Tuesday, March 9, 2010

Righting the Healthcare Question

Day 21 of 46 c Lenten Season 2010

Have you had enough of the healthcare debate already? No matter where you stand on the issue, you probably agree that our elected representatives have made a colossal mess of it. Granted, the system – or lack of one – that we have now can hardly be called equitable, affordable, or efficient, but every “fix” that has been proposed in Washington has made nobody happy. Not even the President – and he’s pushing for an “all-or nothing” vote to get it over with.

Yesterday, New York congressman Eric Massa claimed he’s being pushed out of office for balking at Obama’s healthcare bill. Never mind that the representative from Upstate has admitted to harassing employees. The fact that he’s a Democrat makes the story that much more bizarre, but hardly any more distasteful than the impression this whole healthcare saga has made on the country as a whole.

Fingers are already being pointed every way but backwards over who is responsible for Washington wasting so much time and energy with nothing to show for it. Democrats claim Republicans have been stalling and bickering, while Republicans say they’ve been shut out of the process. Both are true, aren't they? In the meantime, the problem that started this whole mess – skyrocketing healthcare costs – just keeps growing. New-year premium increases reportedly of up to 30% in some cases are forcing many businesses to consider dropping the benefit for millions more workers, creating an even larger pool of Americans who can’t afford healthcare for their family.

Back when Scott Brown stunned the Senate by winning Massachusetts’ junior seat, I listed some ideas for lowering healthcare costs without much more legislation than we have already. Obviously, they were a big hit on Capitol Hill.

Today, although I’m running the risk of sending you away with a headache, I’m going to make a stab at the heart of the issue, and explore the question of whether or not healthcare is a civil right. That’s one of the elephants in the room, isn’t it? (Besides the Republican mascot, who simply can’t get enough of the spinach dip...) If you'll bear with me, I'd also like to review some of the reasons why healthcare should not be a government program.

Basically, No

First, we have to recognize that although you might like it to be, healthcare is not a civil right. It isn’t like freedom of the press or freedom of religion, where a general permission can be granted, and it’s granted completely and fully with no further obligation on the government to actually provide a religion or state TV station. The degree to which citizens can take advantage of the freedom of the press, for example, depends on whether they live in a town with a newspaper, or have Internet access to online news sites. Media isn’t made available just to satisfy the fact that it’s allowable; media and opinions are allowed, but some publisher or blogger has to take advantage of that opportunity for it to be expressed.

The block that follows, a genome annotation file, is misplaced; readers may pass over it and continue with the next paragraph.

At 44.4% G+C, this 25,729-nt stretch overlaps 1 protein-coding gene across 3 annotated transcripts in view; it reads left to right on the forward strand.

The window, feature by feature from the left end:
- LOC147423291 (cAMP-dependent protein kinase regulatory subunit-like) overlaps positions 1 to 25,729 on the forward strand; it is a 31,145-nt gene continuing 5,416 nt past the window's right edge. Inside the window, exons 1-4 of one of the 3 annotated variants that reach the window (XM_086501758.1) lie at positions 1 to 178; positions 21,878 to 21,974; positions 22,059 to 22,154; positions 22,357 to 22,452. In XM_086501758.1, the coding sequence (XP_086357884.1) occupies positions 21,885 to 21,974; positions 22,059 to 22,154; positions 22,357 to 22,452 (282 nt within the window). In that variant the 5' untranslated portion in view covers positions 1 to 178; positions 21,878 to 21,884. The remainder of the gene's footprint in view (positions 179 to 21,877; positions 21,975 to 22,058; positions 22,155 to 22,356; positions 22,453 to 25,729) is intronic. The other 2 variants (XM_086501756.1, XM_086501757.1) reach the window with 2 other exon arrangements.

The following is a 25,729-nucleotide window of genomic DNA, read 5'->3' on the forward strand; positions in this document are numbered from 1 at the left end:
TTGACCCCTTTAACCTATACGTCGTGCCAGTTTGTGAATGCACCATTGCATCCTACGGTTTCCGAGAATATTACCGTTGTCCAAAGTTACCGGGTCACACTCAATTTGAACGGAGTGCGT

But, it is a Part

However, how one is TREATED within a healthcare system does involve civil rights. A whole scholarly and legal discipline of medical ethics testifies to the need for equity and morality in medicine. If there is one operating room available, and an indigent patient’s operation is cancelled so a wealthy patient can have the same operation for the same ailment, then that is wrong. The ethics of medicine should not operate on the basis of a person’s gender, ethnicity, religion, or even ability to pay. Otherwise, with the most pragmatic of considerations, you open a whole Pandora’s box of issues that, with lawyers involved, can send the cost of medical care soaring. Who decides whose life has more worth? On what basis? Is one's immediate ability to pay for something as valuable as a life-saving treatment sufficient grounds for performing the procedure or not? Woe betide the person who makes these decisions based solely on profit motive.

Good Health is Good for Business

Although healthcare is not a civil right, it is a feature of a civilized society. Obviously, robust healthcare mechanisms make a society be and feel healthier. That means the people in that society can be more productive, safer, and better-suited to contributing to the functions that sustain the society. It is in the best interests of the economy and defense of the United States to have a healthcare system as widely available and sophisticated as possible. Of course, that doesn’t answer the question of who pays for it. The reason for recognizing the benefits of country-wide access to high-quality healthcare, though, lies not in the payment structure but in the acknowledgement that it is worth something, not just to the patient, but to the society as a whole.